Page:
A stay at the Reluctant Fisherman Inn includes all the necessary amenities: meals delivered in sealed plastic bags, regular wellness checks and, of course, a complimentary mask to go with your pillow mint.
The Reluctant Fisherman has opened 30 of its rooms at a 50 percent discount, offering arriving workers somewhere to wait out their 14-day mandatory self-isolation. It’s a decision co-owner Sylvia Lange hopes will pay off for Cordova, if not for her business.
“Fishermen are broke this time of year,” Lange said. “But if you have a service, you want it to be used.”
Self-quarantine is no one’s idea of a dream vacation, but Lange has tried to make the experience as un-purgatorial as possible, furnishing all rooms with microwaves and refrigerators and greeting new arrivals with a “welcome bag” containing snacks, toiletry items, gloves and a mask. Plastic freezer curtains have been used to engineer traffic flow, directing guests from the lobby to their rooms. In theory, guests should have no need to reenter the lobby after checking in, Lange said. Communally used appliances like vending machines have also been shut down. Additionally, the inn will furnish some cleaning supplies to guests.
“We are going to treat everybody as if they have the virus, and as if we could pass it on to them as well,” Lange said. “That’s what you have to do.”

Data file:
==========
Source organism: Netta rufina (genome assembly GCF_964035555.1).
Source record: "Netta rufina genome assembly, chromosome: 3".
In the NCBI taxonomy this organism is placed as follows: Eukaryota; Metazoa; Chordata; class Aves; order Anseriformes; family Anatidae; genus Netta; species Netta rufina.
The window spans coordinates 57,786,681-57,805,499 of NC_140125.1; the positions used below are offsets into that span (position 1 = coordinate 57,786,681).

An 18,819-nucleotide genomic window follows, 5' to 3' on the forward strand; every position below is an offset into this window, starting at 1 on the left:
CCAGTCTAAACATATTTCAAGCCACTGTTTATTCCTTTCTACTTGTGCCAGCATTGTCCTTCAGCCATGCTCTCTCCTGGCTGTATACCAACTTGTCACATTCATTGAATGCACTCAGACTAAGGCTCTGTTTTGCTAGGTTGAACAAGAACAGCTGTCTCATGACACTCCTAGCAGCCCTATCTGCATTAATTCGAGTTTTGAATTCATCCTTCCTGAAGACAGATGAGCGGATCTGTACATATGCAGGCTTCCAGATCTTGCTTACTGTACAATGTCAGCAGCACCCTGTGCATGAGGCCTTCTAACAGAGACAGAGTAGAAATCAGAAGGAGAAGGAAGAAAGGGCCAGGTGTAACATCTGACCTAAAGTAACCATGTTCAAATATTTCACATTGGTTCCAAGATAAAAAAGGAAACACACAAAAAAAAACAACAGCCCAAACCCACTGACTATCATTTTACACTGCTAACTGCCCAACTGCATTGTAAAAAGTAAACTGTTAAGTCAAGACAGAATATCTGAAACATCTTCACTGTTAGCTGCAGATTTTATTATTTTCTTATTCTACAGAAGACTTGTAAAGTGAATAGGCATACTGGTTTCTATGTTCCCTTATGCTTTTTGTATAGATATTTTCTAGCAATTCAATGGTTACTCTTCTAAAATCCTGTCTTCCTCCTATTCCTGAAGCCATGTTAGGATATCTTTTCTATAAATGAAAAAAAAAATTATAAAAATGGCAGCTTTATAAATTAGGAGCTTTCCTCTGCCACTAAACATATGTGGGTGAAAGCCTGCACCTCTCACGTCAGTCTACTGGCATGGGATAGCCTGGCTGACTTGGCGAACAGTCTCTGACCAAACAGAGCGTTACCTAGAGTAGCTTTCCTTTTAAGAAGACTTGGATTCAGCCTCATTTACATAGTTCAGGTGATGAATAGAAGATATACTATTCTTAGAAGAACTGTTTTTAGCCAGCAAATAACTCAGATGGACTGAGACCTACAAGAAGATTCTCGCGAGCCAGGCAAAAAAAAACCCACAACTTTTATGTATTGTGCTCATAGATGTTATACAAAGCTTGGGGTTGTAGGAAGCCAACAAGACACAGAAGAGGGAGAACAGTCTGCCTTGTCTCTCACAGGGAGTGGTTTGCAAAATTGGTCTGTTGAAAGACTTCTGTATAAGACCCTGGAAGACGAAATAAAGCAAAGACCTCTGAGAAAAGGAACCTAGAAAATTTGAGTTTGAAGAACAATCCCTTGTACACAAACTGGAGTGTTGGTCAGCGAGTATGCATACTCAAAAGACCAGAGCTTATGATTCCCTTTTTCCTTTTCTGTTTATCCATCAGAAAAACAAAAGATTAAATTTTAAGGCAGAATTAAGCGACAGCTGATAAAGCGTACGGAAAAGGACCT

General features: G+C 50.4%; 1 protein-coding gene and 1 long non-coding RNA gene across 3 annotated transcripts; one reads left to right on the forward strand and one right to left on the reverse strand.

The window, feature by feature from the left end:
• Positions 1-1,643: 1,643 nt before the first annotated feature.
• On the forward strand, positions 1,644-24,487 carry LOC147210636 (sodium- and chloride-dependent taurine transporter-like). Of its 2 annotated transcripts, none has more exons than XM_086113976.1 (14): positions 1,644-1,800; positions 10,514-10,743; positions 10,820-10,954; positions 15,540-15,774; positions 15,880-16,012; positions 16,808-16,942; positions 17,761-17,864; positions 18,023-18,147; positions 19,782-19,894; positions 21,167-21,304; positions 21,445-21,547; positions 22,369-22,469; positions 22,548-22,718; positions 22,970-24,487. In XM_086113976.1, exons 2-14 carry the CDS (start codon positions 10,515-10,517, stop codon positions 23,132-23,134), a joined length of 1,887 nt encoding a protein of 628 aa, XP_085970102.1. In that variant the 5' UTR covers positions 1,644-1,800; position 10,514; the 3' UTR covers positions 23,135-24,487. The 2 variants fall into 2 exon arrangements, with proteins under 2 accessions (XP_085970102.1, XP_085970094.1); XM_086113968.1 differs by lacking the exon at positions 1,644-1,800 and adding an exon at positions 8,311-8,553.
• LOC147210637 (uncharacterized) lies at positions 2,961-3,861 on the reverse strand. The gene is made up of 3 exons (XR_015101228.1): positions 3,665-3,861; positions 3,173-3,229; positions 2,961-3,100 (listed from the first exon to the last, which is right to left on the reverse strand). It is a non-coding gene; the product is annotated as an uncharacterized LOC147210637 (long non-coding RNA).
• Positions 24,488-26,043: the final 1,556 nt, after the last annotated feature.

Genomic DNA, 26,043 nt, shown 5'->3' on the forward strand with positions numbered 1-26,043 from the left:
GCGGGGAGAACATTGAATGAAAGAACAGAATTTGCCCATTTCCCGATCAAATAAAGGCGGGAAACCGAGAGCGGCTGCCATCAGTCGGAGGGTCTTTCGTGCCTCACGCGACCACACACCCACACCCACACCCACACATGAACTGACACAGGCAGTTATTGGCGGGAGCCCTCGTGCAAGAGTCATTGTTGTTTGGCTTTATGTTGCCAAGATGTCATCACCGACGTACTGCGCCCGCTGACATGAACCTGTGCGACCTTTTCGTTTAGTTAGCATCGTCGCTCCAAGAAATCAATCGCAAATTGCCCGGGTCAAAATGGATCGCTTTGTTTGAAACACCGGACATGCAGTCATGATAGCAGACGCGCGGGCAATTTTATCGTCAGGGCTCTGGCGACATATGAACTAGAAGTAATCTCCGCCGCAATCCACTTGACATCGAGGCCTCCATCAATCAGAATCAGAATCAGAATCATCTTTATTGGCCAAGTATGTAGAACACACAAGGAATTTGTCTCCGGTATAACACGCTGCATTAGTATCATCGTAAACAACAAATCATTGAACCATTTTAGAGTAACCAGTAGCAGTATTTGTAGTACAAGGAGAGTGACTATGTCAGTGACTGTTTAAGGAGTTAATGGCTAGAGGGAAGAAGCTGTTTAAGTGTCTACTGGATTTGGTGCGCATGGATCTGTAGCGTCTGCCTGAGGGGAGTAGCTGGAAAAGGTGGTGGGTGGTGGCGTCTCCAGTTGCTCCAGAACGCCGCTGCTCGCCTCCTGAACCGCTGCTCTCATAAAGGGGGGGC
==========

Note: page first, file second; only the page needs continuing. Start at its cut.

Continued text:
Although the Reluctant Fisherman relies on Cordova’s yearly influx of fishery workers for its revenue, Lange disagreed with Gov. Mike Dunleavy’s decision to partially reopen Alaska’s business sector. It will be difficult, if not impossible, for arriving fishermen to comply with social distancing mandates on their vessels, Lange said. It was in light of these concerns that she and her husband Greg Meyer chose to partially reopen their own business.
“The city’s plans will be great so long as everyone who comes here is well already, and stays well,” Lange said. “I really worry about the people who get sick and need a place to convalesce. I don’t really see how they can. People come to town to live on a boat — a boat isn’t a good place to convalesce. It’s a work platform, and you certainly can’t do any social distancing on a gillnetter.”
While the inn plans to offer regular wellness checks for guests, Lange is concerned for the welfare of fishermen working alone, she said.
“I’m going to prepare for the worst and hope for the best,” Lange said. “Whether we have a business this time next year, we shall see.”
Vivian Kennedy contributed to this report.